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Ordinance, bad behavior fence off fairness

June 06, 2005

Paul and Arlene Meadows

Regarding your question in Thursday's edition of the Glendale

News-Press, the fence ordinance should be repealed.

One of our cherished American dreams is to own a little home with

a white picket fence -- but apparently in Glendale this can only

happen if you comply with the narrow permission of city government.

Of the 90-some people who voiced their opinions Tuesday at the

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City Council meeting, only one spoke in favor of the ordinance, and

his arguments for keeping the ordinance were not compelling.

The simple truth is that the law is outdated and overly intrusive

into the private lives of our citizens. Those people in favor of

having open spaces may choose to landscape their properties in such a

manner, but to impose this single style of landscape architecture

upon a diverse community where this style is either not practical,

desired, or even appropriate is unfair, unjust and meddlesome.

The use of the informational lien is even more problematic and

oppressive as it has resulted in the inability for some to obtain

refinance loans or sell property with it in force (it has apparently

even prevented one citizen from obtaining the money to become

compliant with the ordinance).

It is clear that a significant proportion of Glendale does not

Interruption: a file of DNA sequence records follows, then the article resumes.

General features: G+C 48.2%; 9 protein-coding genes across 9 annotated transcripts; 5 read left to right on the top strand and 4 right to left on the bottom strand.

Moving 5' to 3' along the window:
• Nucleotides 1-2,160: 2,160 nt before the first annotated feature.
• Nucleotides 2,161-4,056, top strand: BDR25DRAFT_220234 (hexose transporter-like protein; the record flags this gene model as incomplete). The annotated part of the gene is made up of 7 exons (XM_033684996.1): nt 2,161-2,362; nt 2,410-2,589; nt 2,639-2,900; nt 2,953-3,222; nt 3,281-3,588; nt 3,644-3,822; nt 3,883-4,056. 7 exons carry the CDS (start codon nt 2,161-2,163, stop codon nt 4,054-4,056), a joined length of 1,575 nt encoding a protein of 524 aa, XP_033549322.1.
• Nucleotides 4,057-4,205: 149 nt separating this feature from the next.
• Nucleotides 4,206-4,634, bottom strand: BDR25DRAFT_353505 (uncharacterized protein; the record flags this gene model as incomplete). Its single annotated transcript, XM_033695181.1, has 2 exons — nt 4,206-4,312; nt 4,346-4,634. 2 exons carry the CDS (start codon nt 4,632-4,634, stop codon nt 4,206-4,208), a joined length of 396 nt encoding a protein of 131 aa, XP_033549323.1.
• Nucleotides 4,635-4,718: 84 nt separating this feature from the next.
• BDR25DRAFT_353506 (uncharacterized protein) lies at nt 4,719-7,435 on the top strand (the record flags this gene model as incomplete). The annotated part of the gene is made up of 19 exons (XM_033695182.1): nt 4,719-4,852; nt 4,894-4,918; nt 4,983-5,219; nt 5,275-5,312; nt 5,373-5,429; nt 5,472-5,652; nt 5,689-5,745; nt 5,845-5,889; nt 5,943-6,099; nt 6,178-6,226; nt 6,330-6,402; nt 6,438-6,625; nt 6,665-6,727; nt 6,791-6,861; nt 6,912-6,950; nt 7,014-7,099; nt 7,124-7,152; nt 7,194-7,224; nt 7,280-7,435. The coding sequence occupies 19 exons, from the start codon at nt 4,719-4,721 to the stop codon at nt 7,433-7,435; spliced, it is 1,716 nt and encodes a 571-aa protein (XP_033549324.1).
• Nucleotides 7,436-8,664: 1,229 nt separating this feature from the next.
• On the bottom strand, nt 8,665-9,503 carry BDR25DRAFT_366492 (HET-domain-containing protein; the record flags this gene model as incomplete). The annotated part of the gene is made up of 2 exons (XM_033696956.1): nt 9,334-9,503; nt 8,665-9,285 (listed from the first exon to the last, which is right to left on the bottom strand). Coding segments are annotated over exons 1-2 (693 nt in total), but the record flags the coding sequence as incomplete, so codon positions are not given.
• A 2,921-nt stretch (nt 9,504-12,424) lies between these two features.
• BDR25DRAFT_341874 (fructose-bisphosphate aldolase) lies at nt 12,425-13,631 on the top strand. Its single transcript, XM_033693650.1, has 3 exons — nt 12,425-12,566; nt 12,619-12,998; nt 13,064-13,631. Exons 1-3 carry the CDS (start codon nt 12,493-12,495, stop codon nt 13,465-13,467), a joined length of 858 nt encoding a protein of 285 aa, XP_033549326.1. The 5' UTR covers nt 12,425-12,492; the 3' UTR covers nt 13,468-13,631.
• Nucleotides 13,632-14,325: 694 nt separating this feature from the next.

like this ordinance and wishes it repealed. If you use the mayor's

metrics (he chastised the City Council audience for not showing up in

previous years and thus in his view there must not have been any

opposition to the ordinance prior to this most recent meeting), then

89 out of every 90 residents of Glendale oppose the law. We suspect

that if the ordinance was put to a popular vote rather than placed

under the sole discretion of the City Council, the law would suffer a

resounding defeat. can see no compelling reason to keep this

oppressive law on the books. Glendale is a very different community

compared to 1922, when the ordinance was enacted, and our laws need

to reflect the times and sentiment of the community.

The City Council meeting on Tuesday was a very interesting and

disappointing affair to attend. Of the City Council members present,

four were principally involved in the discussions. Ara Najarian

recused himself from the discussion because his property contains a

fence in violation of the ordinance. As a member of the audience, he

spoke eloquently about the issue and showed great dignity and

decorum. Remaining to discuss the issue were (from audience left to

right) City Council members Bob Yousefian, Rafi Manoukian, Dave

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